These findings suggest that research will be needed to ensure that the provision of 72-hour safety orders does not have the unintended consequence of increasing the risk to the woman of further violence from the offender. Under the new safety order provisions, the police will be expected to carry out risk assessments (Ministry of Justice 2008). Research might also determine whether or not there are benefits from the immediate removal of the offender by the police when safety orders are instituted, and from the brief no-contact period. Of note is the fact that with safety orders the police will not be expected to find accommodation for the offender (Ministry of Justice 2008), and there is the possibility that he could return to harm the woman. Consideration needs to be given to the woman's appraisal of risk and the barriers to her seeking orders when engaging in any process of police-initiated protection orders, so that her control over her situation is not undermined and eroded through institutional practices.


Much can be learned from the research on women's decisions to take out protection orders when considering the introduction of safety orders. The international literature indicates that those women who seek protection orders have severe histories of violence (Logan et al. 2006): most have histories of severe threats, severe physical violence, economic and resource abuse, and reported injuries, and 20 to 30% have histories of sexual assault. For many of those seeking to obtain protection orders, the violence was becoming more severe and frequent and the psychological abuse was escalating (Jordan 2004). Increasing attention to the sexual assault and stalking of women who experience violence from their partners indicates that around half of men who enrolled in an intervention programme had sexually assaulted their partner at least once (Bergen 2006) and that stalking is highly correlated with domestic violence (Melton 2007). Stalking of women who had experienced domestic violence was more likely to occur if the abuser was no longer in a relationship with the woman, had an alcohol or drug problem, was more controlling, and had engaged in stalking previously (Melton 2007). Jordan (2004) found that most women who sought protection orders had experienced physical assault, beating and choking, threats of harm or death, sexual abuse, threats with a weapon, stalking, and harassment and/or assault of their children. Commonly, women who sought protection had had a lengthy exposure to abuse (Jordan 2004). Wolf et al. (2000) found that financial independence and the abuse of family or friends were important factors associated with the decision to take out protection orders. Erez and Belknap (1998) found that most women (90%) who called the police did so following a violent incident that resulted in an injury.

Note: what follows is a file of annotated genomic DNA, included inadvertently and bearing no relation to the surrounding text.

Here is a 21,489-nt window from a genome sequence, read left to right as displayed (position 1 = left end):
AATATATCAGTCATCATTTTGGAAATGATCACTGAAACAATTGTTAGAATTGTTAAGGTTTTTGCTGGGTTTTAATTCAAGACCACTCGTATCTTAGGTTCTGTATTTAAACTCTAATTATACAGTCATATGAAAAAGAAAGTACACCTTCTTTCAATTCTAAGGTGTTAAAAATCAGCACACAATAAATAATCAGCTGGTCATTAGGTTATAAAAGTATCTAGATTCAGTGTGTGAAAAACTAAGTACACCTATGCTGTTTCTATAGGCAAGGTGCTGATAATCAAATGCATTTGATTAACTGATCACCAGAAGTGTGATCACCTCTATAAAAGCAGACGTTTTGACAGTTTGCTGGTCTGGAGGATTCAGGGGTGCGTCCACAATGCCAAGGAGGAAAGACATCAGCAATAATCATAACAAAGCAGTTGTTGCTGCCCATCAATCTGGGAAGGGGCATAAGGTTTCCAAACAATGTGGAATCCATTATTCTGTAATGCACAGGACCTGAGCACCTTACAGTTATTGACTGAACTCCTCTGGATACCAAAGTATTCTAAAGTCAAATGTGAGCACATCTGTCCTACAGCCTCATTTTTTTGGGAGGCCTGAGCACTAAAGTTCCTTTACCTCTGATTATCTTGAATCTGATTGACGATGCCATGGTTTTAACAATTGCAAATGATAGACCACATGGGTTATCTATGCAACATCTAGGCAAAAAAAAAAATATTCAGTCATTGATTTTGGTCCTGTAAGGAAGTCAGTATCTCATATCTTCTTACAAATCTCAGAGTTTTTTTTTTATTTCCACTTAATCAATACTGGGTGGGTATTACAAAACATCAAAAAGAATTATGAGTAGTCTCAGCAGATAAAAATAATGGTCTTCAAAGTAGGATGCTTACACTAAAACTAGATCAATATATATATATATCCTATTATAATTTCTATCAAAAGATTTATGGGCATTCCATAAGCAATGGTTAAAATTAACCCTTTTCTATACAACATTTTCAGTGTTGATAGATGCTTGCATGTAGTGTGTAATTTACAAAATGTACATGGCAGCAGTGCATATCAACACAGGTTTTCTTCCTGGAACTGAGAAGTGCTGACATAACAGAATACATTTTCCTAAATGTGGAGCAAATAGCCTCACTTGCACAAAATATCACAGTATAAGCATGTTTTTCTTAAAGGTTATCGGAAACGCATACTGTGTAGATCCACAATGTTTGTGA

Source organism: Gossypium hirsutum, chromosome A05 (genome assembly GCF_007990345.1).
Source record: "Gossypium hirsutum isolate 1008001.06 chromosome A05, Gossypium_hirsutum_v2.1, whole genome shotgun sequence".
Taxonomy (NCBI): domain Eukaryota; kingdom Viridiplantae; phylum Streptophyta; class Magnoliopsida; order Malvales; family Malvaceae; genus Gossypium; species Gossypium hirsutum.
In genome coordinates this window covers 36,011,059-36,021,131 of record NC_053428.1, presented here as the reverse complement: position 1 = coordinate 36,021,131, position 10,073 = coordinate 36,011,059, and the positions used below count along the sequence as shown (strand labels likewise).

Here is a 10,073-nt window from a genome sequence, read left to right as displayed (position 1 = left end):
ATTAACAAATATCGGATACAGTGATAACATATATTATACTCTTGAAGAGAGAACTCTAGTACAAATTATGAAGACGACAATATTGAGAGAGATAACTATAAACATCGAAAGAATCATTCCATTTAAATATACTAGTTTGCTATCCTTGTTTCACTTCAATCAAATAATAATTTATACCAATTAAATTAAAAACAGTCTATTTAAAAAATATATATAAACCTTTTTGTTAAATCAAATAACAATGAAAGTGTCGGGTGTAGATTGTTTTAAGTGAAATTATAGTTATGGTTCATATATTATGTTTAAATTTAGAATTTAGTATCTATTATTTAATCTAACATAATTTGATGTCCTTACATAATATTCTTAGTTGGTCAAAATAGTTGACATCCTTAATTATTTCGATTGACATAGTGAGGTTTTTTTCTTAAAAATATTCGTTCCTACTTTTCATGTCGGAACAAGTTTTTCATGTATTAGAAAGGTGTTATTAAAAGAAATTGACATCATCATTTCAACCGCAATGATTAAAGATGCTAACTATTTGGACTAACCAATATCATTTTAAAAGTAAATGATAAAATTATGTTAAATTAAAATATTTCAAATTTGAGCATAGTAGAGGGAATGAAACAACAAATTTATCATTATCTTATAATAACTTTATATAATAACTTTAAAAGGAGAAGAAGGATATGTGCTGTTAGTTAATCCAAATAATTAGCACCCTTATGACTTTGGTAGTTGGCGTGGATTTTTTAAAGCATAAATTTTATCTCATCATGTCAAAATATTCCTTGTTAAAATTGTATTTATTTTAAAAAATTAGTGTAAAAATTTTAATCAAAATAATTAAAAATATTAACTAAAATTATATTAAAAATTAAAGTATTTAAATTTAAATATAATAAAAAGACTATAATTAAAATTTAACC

New Zealand research suggests that most women who seek protection orders have experienced severe violence, and that this violence has continued for years rather than months or weeks (Perry 2000). Of those who went through the Christchurch Family Court:

* the overwhelming majority (88%) had feared for their safety

* 20% considered that the physical violence was getting worse

* 63% feared for the safety of their children and 15% believed the violence was affecting their children

* 83% were separated at the time of the application and were "attempting to break the cycle of violence that had featured in their relationships" (Perry 2000:140).

These findings suggest that police officers attending any incident should pay particular attention to the criminal actions of the offender, as is recommended in the New Zealand Cabinet paper (Ministry of Justice 2008). Safety orders are not intended for use when a criminal offence has already occurred. The authorising officer must monitor for evidence of criminal action to ensure that safety orders do not replace the treatment of an offence as a crime. In the Western Australian experience, concern was expressed about the failure of some officers to charge for a criminal offence when there was clear evidence of an injury to the woman (Department of Attorney General 2008).